By Korie Marshall

Northern Development Initiative Trust is offering more funding to northern communities this year, and the current trend is that more of it is coming to the Prince George region – including McBride and Valemount.

Janine North, CEO of NDIT, says the Trust approved funding for 26 projects last year in the Prince George Region, a significant increase over the 10 projects approved in 2012. That is about $1.2 million approved last year, compared with only $134,000 the previous year, an 800 per cent increase. Part of the increase is that more projects applied, but North says it is because the communities chose to combine their funding accounts. She says that made more grant money available, because less were saving up for a big project, and the fund was able to spend the five percent it had available for granting.

This year, the Trust has upped the total amount available for granting. The Trust’s capital investment base has been performing well, so the board recently decided to up the grant amount from five to seven percent of the total fund. With that increase, North says they are hoping for even more projects to come in. Eleven have already been approved for the Prince George region this year.

Valemount and McBride are two of 20 communities that will receive up to $20,000 each for this year’s Business Facade Improvement program. Launched last year, the funding allows communities to partner with local businesses to enhance their visual impact and economic viability.

North says both villages have applied and will likely receive approval shortly for $8,000 each for Grant Writing Support (up from $7,500 in previous years), and $50,000 each for Economic Development Capacity Building (up from $35,000). Valemount currently has an economic development officer, but the acting officer in McBride chose not to renew her contract recently. The Economic Development funding can be used for an economic development officer or to provide programs and services.

Valemount has also been approved for another Local Government Management Intern, but McBride did not apply this year. The two villages shared an intern last year, with the intern spending the first six months in Valemount and the final six months in McBride. Katy Fabris, a Planning graduate from UNBC worked in Valemount, and then moved to McBride, but she has since accepted a post with NDIT. Chief Administrative Officer Eliana Clements says another intern is working with McBride until the end of April.

Clements says McBride has also applied for the Small Town Love program this year, but they haven’t heard a decision yet. Valemount participated in the pilot program last year.

Community halls and recreation facilities will also see more funding this year. Previously the Trust offered a maximum of 33 per cent funding, but that has been increased this year to 50 percent, up to a maximum of $30,000. Right now, community halls and recreation facilities can only access that grant program once, but that may change. North says next year is the 10th anniversary of the Trust, and many facilities have applied, so they may be starting to look again.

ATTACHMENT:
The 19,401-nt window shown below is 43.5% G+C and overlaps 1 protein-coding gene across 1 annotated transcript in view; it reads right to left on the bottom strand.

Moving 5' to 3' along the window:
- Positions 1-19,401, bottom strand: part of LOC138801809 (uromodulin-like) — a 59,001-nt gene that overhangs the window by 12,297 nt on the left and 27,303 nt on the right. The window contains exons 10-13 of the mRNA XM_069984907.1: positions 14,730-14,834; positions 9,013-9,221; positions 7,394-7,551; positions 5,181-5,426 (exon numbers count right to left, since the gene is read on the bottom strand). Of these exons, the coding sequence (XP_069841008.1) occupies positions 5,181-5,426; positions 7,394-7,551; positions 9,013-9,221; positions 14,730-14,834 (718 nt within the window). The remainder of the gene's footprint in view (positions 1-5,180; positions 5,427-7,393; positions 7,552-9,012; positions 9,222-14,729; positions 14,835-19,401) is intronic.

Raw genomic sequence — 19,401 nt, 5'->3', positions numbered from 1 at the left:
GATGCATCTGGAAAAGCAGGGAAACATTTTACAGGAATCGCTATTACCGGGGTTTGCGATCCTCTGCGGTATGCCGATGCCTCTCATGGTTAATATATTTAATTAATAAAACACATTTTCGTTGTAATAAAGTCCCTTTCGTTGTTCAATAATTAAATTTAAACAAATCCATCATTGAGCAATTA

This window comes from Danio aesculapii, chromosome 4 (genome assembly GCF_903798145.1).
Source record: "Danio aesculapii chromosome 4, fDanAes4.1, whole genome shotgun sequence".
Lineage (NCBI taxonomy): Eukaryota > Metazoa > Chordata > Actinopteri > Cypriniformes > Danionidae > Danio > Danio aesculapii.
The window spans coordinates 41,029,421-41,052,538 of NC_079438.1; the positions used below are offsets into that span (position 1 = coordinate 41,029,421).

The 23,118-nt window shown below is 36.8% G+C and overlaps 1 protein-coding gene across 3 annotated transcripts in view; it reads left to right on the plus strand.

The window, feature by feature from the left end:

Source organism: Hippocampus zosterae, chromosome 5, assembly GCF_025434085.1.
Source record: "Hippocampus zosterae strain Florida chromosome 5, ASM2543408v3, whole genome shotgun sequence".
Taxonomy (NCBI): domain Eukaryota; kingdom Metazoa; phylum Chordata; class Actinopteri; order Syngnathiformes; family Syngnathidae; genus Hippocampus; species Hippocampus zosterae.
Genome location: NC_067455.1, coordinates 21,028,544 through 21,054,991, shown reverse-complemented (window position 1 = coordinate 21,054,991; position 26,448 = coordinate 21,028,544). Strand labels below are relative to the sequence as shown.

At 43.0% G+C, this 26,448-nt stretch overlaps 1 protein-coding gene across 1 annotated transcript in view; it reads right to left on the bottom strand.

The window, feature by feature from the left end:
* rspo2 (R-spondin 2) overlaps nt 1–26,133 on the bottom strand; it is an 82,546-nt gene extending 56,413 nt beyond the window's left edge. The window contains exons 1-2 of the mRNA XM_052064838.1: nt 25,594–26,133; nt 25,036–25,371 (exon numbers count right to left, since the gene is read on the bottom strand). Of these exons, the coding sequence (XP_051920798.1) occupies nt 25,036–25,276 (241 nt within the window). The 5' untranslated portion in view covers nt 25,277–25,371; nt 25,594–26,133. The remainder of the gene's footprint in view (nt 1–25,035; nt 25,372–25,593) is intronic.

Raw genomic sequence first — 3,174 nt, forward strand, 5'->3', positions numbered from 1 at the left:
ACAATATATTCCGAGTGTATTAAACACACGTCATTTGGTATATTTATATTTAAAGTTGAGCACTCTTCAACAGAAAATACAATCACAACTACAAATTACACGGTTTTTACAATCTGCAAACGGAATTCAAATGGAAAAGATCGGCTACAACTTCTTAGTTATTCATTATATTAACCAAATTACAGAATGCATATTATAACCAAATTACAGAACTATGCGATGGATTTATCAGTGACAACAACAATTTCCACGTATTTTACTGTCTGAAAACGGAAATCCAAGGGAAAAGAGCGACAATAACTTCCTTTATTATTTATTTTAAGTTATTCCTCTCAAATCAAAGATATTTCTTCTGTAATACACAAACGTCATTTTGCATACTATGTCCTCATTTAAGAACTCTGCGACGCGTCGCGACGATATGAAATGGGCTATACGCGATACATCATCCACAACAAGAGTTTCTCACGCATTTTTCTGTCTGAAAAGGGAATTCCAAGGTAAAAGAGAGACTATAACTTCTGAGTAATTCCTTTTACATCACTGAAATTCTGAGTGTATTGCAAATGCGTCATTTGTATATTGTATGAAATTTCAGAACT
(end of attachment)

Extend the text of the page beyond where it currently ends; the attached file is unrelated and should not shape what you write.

“This trust is sustainable,” said North, “and we think that in the long term, buildings and recreation facilities need to be kept sustainable, so you may see the board invite these facilities again to come to the Trust.” She says the board wants to give all the facilities a chance to apply at least once before they decide on any changes.

NDIT was created by the province in November 2004 to foster economic development and job creation in central and northern BC. By legislation, its investments must fall within 10 primary investment areas: agriculture, economic development, energy, forestry, mining, Olympic opportunities, pine beetle recovery, small business, tourism and transportation.

In February, the NDIT board of directors decided to raise the annual grant amount from five to seven per cent of the value of the trust, meaning a total of $11.4 million will be available to local governments, First Nations and non-profits in central and northern BC in 2014. Since its inception in 2005, the Trust’s $185 million capital base has averaged a 7.5 per cent annual rate of return, and has grown to more than $200 million. The board is now confident the capital base will keep track with inflation and be sustainable in the long term for northern communities.

NDIT says it has approved $6.1 million for 222 economic development projects across the region in 2013, with the board approving 99 per cent of the application submitted. It says 72 per cent of its funding goes to communities with less than 5,000 people.

“We love to get money out,” says North. “It is so needed in terms of quality of life and community, and making the places people want to come to work and live with their families. It helps in small increments.”